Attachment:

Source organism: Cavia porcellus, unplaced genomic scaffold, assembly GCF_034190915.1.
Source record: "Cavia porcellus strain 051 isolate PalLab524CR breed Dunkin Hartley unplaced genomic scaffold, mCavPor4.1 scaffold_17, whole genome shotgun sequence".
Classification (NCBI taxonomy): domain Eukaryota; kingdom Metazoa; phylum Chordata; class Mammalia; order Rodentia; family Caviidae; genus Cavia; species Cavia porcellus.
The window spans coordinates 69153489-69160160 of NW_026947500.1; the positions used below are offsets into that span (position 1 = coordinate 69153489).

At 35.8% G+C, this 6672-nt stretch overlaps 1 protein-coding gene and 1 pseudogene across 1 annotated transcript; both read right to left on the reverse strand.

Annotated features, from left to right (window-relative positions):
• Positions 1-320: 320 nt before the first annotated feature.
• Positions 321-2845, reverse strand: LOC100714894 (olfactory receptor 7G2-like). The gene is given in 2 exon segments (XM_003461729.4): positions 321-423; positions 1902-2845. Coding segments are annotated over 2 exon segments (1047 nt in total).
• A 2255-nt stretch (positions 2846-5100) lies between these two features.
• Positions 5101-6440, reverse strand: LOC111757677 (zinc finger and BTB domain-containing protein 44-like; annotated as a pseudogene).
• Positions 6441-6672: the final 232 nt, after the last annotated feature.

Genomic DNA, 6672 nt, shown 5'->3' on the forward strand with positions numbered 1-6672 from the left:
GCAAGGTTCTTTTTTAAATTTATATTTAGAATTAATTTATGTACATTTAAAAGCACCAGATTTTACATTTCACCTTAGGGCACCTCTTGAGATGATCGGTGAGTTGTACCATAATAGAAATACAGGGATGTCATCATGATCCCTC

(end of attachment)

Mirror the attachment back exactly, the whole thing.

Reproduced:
Source organism: Cavia porcellus, unplaced genomic scaffold, assembly GCF_034190915.1.
Source record: "Cavia porcellus strain 051 isolate PalLab524CR breed Dunkin Hartley unplaced genomic scaffold, mCavPor4.1 scaffold_17, whole genome shotgun sequence".
Classification (NCBI taxonomy): domain Eukaryota; kingdom Metazoa; phylum Chordata; class Mammalia; order Rodentia; family Caviidae; genus Cavia; species Cavia porcellus.
The window spans coordinates 69153489-69160160 of NW_026947500.1; the positions used below are offsets into that span (position 1 = coordinate 69153489).

At 35.8% G+C, this 6672-nt stretch overlaps 1 protein-coding gene and 1 pseudogene across 1 annotated transcript; both read right to left on the reverse strand.

Annotated features, from left to right (window-relative positions):
• Positions 1-320: 320 nt before the first annotated feature.
• Positions 321-2845, reverse strand: LOC100714894 (olfactory receptor 7G2-like). The gene is given in 2 exon segments (XM_003461729.4): positions 321-423; positions 1902-2845. Coding segments are annotated over 2 exon segments (1047 nt in total).
• A 2255-nt stretch (positions 2846-5100) lies between these two features.
• Positions 5101-6440, reverse strand: LOC111757677 (zinc finger and BTB domain-containing protein 44-like; annotated as a pseudogene).
• Positions 6441-6672: the final 232 nt, after the last annotated feature.

Genomic DNA, 6672 nt, shown 5'->3' on the forward strand with positions numbered 1-6672 from the left:
GCAAGGTTCTTTTTTAAATTTATATTTAGAATTAATTTATGTACATTTAAAAGCACCAGATTTTACATTTCACCTTAGGGCACCTCTTGAGATGATCGGTGAGTTGTACCATAATAGAAATACAGGGATGTCATCATGATCCCTC